Today, the Federal Reserve’s responsibilities duties fall into four general areas:

    * conducting the nation’s monetary policy by influencing money and credit conditions in the economy in pursuit of full employment and stable prices

    * supervising and regulating banking institutions to ensure the safety and soundness of the nation’s banking and financial system and to protect the credit rights of consumers

    * maintaining the stability of the financial system and containing systemic risk that may arise in financial markets

    * providing certain financial services to the U.S. government, to the public, to financial institutions, and to foreign official institutions, including playing a major role in operating the nation’s payments systems

    The bit about stable prices and the maintaining of the stability of the financial markets were especially entertaining….not to mention the bit about ensuring the safety of the banking system. This is the only duty that seems to getting attention lately. I’d say trading inflation for healthy bank balance sheets represents the interests of the banking system quite well.

  9. bob commented on Oct 6

    NFP not too bad taking 3-month average, but the bad thing is that the last month is the worst of the 3.

    This week the “KARA Homes” – reasonably big home builder is filing for chapter 11. They alone will drag construction payroll for October down by 1,000-3,000 jobs.

  10. ac commented on Oct 6

    The report almost doesn’t make sense. It seems to be a mix of really good and really bad.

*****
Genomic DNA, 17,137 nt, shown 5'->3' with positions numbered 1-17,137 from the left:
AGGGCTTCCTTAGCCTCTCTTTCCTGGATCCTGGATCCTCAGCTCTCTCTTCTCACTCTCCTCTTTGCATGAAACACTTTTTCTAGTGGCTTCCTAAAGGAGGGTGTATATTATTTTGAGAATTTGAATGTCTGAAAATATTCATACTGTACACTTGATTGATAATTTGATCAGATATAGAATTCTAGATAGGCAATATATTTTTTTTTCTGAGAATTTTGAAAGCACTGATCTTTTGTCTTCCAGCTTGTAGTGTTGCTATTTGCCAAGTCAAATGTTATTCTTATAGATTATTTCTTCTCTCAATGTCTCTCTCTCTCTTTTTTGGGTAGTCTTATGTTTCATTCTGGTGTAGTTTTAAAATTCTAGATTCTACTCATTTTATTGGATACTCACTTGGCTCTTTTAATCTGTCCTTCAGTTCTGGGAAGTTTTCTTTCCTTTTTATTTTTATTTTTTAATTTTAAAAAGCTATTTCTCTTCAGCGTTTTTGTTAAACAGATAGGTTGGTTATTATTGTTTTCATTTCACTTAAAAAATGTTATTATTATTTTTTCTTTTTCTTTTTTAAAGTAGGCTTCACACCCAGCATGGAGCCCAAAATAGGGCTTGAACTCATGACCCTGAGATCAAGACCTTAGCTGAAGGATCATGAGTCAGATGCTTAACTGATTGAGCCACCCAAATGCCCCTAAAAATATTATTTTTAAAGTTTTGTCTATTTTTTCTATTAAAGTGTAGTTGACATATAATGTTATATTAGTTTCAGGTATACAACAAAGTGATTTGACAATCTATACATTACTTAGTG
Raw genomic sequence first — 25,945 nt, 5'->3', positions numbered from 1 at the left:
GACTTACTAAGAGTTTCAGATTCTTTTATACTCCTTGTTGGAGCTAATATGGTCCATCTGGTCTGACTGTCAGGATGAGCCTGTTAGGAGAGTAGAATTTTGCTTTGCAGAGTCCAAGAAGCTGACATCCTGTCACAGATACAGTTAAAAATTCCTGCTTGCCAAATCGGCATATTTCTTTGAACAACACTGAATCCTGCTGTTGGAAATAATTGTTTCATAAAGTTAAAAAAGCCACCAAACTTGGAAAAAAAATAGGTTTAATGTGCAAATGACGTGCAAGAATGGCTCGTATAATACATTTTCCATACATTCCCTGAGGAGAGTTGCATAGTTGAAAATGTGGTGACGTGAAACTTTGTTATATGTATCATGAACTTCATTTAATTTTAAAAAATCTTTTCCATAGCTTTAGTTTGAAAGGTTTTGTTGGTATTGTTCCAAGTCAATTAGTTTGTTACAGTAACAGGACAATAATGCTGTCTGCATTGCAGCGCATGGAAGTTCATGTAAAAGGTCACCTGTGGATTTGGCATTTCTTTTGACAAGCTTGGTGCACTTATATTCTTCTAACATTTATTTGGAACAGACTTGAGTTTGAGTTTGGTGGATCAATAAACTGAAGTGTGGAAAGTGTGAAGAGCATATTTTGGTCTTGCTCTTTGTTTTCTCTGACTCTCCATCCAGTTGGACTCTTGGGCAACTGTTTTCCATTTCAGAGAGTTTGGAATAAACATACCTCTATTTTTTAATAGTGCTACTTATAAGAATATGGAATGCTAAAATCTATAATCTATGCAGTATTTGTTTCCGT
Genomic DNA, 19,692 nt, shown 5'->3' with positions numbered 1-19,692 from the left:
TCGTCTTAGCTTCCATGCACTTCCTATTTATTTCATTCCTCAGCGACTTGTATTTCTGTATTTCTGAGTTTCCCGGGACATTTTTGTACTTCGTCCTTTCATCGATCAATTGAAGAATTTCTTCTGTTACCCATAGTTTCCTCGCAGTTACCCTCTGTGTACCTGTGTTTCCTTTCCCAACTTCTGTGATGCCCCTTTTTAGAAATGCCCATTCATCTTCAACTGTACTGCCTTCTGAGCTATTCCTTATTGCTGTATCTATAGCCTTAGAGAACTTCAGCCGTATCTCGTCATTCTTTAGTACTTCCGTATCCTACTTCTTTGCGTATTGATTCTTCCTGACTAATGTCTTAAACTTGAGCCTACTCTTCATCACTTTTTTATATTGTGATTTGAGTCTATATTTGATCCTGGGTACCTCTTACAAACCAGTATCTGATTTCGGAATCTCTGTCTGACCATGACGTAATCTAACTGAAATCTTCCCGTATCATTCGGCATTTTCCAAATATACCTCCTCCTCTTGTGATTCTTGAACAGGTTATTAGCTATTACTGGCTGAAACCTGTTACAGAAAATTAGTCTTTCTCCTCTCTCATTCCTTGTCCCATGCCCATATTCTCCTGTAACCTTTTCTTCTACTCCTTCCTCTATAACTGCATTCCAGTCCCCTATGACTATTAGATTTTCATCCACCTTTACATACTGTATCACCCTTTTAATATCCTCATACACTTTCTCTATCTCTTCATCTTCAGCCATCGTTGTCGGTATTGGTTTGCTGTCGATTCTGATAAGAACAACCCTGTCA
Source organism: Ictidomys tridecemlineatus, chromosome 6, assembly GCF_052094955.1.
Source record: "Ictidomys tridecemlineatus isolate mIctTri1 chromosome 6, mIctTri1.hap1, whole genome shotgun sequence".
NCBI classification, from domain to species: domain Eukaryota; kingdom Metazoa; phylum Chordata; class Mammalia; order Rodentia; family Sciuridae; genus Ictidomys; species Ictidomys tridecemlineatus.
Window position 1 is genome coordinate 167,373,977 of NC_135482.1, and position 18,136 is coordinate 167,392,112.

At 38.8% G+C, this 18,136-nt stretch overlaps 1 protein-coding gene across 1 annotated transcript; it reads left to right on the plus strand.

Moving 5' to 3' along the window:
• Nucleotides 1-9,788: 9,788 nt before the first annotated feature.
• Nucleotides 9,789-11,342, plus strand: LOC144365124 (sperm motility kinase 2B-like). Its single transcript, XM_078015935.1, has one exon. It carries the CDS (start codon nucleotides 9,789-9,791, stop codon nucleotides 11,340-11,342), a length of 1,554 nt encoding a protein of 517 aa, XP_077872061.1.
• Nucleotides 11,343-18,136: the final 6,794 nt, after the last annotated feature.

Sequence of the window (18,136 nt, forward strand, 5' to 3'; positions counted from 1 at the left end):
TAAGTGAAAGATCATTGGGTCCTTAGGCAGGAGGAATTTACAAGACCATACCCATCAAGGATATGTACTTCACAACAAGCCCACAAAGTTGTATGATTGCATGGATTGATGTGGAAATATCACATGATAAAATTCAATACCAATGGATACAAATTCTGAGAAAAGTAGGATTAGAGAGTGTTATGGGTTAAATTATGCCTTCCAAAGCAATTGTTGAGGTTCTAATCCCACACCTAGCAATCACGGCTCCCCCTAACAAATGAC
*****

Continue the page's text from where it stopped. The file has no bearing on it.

Offhand I can only come up with two scenarios that make some sort of sense:

    1) Reporting error
    2) A bubble economy that’s rapidly rolling over from the top

  11. lurker commented on Oct 6

    ac- I vote for number 2.

  12. Chad K commented on Oct 6

    What happened to the ages old belief that unemployment less than 5% was virtually unsustainable? I figured the only people pushing for 3% unemployment would be those also dreaming of down 30k several years back.

    Someone should know this: If you take into account the birth/death adjustments, how many new jobs per month are required to maintain the current unemployment rate?

    Would anyone here say that 4.6% unemployment is too high? I know September sucked, but I’m wondering if it’s the age old semi-truth about 5% [or whatever it was].

  13. jkw commented on Oct 6

    This is some really screwed up analysis:

    “Stocks fall on rate worries after jobs data

    NEW YORK (Reuters) – U.S. stocks opened lower on Friday after weaker-than-expected September employment data prompted worries about an economic slowdown, but upward revisions to August and earlier months dashed hopes that the Federal Reserve may soon cut interest rates.”